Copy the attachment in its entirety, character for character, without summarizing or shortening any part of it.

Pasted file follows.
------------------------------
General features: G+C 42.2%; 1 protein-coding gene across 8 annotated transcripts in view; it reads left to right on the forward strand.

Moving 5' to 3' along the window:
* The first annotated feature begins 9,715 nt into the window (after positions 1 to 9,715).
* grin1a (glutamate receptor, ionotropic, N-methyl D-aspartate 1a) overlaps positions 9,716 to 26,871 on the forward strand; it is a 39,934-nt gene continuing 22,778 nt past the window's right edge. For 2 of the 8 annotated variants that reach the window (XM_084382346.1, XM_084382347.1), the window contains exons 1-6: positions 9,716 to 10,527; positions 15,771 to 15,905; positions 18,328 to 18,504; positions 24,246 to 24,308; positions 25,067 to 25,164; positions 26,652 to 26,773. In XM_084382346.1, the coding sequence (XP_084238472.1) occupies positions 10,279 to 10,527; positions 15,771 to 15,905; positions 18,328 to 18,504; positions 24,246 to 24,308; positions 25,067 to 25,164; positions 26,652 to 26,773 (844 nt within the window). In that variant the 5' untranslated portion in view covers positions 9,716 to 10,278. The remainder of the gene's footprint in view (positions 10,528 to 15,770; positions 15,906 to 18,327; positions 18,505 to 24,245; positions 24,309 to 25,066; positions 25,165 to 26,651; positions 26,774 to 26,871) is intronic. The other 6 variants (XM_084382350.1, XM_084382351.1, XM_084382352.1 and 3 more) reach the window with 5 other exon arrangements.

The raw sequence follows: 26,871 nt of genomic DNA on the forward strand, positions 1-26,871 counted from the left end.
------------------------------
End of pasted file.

General features: G+C 42.2%; 1 protein-coding gene across 8 annotated transcripts in view; it reads left to right on the forward strand.

Moving 5' to 3' along the window:
* The first annotated feature begins 9,715 nt into the window (after positions 1 to 9,715).
* grin1a (glutamate receptor, ionotropic, N-methyl D-aspartate 1a) overlaps positions 9,716 to 26,871 on the forward strand; it is a 39,934-nt gene continuing 22,778 nt past the window's right edge. For 2 of the 8 annotated variants that reach the window (XM_084382346.1, XM_084382347.1), the window contains exons 1-6: positions 9,716 to 10,527; positions 15,771 to 15,905; positions 18,328 to 18,504; positions 24,246 to 24,308; positions 25,067 to 25,164; positions 26,652 to 26,773. In XM_084382346.1, the coding sequence (XP_084238472.1) occupies positions 10,279 to 10,527; positions 15,771 to 15,905; positions 18,328 to 18,504; positions 24,246 to 24,308; positions 25,067 to 25,164; positions 26,652 to 26,773 (844 nt within the window). In that variant the 5' untranslated portion in view covers positions 9,716 to 10,278. The remainder of the gene's footprint in view (positions 10,528 to 15,770; positions 15,906 to 18,327; positions 18,505 to 24,245; positions 24,309 to 25,066; positions 25,165 to 26,651; positions 26,774 to 26,871) is intronic. The other 6 variants (XM_084382350.1, XM_084382351.1, XM_084382352.1 and 3 more) reach the window with 5 other exon arrangements.

The raw sequence follows: 26,871 nt of genomic DNA on the forward strand, positions 1-26,871 counted from the left end.